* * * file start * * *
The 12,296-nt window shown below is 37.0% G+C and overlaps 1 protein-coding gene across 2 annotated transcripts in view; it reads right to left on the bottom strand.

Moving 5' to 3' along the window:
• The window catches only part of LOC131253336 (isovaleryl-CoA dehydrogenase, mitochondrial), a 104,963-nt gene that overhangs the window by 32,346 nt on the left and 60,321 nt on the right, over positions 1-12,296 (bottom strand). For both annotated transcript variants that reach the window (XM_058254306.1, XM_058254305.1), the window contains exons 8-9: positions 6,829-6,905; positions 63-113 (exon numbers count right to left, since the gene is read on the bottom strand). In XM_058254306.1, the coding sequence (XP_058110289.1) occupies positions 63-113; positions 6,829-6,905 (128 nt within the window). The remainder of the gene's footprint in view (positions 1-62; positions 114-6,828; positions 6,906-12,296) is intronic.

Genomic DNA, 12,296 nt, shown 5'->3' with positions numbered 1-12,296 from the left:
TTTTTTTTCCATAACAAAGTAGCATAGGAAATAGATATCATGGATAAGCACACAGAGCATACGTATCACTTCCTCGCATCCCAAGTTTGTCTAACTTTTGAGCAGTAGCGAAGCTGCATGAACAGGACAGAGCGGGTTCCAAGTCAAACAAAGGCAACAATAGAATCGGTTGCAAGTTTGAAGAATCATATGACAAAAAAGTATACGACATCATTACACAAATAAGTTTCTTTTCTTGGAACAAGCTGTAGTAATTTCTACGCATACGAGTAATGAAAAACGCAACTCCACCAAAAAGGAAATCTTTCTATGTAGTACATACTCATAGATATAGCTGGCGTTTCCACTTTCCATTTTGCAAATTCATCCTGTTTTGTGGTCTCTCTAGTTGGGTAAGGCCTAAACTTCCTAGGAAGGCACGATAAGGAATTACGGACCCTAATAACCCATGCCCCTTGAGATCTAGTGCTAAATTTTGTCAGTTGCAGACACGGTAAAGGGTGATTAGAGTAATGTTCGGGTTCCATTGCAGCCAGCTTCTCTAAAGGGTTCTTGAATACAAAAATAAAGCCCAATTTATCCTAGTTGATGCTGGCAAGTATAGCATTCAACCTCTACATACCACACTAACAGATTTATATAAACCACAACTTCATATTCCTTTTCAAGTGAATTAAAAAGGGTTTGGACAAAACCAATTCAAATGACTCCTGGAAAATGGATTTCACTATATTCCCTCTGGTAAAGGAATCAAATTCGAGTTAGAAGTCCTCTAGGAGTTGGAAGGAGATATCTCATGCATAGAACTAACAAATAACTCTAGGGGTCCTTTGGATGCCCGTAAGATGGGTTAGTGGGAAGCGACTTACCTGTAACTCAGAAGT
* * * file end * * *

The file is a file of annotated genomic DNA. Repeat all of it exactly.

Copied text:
The 12,296-nt window shown below is 37.0% G+C and overlaps 1 protein-coding gene across 2 annotated transcripts in view; it reads right to left on the bottom strand.

Moving 5' to 3' along the window:
• The window catches only part of LOC131253336 (isovaleryl-CoA dehydrogenase, mitochondrial), a 104,963-nt gene that overhangs the window by 32,346 nt on the left and 60,321 nt on the right, over positions 1-12,296 (bottom strand). For both annotated transcript variants that reach the window (XM_058254306.1, XM_058254305.1), the window contains exons 8-9: positions 6,829-6,905; positions 63-113 (exon numbers count right to left, since the gene is read on the bottom strand). In XM_058254306.1, the coding sequence (XP_058110289.1) occupies positions 63-113; positions 6,829-6,905 (128 nt within the window). The remainder of the gene's footprint in view (positions 1-62; positions 114-6,828; positions 6,906-12,296) is intronic.

Genomic DNA, 12,296 nt, shown 5'->3' with positions numbered 1-12,296 from the left:
TTTTTTTTCCATAACAAAGTAGCATAGGAAATAGATATCATGGATAAGCACACAGAGCATACGTATCACTTCCTCGCATCCCAAGTTTGTCTAACTTTTGAGCAGTAGCGAAGCTGCATGAACAGGACAGAGCGGGTTCCAAGTCAAACAAAGGCAACAATAGAATCGGTTGCAAGTTTGAAGAATCATATGACAAAAAAGTATACGACATCATTACACAAATAAGTTTCTTTTCTTGGAACAAGCTGTAGTAATTTCTACGCATACGAGTAATGAAAAACGCAACTCCACCAAAAAGGAAATCTTTCTATGTAGTACATACTCATAGATATAGCTGGCGTTTCCACTTTCCATTTTGCAAATTCATCCTGTTTTGTGGTCTCTCTAGTTGGGTAAGGCCTAAACTTCCTAGGAAGGCACGATAAGGAATTACGGACCCTAATAACCCATGCCCCTTGAGATCTAGTGCTAAATTTTGTCAGTTGCAGACACGGTAAAGGGTGATTAGAGTAATGTTCGGGTTCCATTGCAGCCAGCTTCTCTAAAGGGTTCTTGAATACAAAAATAAAGCCCAATTTATCCTAGTTGATGCTGGCAAGTATAGCATTCAACCTCTACATACCACACTAACAGATTTATATAAACCACAACTTCATATTCCTTTTCAAGTGAATTAAAAAGGGTTTGGACAAAACCAATTCAAATGACTCCTGGAAAATGGATTTCACTATATTCCCTCTGGTAAAGGAATCAAATTCGAGTTAGAAGTCCTCTAGGAGTTGGAAGGAGATATCTCATGCATAGAACTAACAAATAACTCTAGGGGTCCTTTGGATGCCCGTAAGATGGGTTAGTGGGAAGCGACTTACCTGTAACTCAGAAGT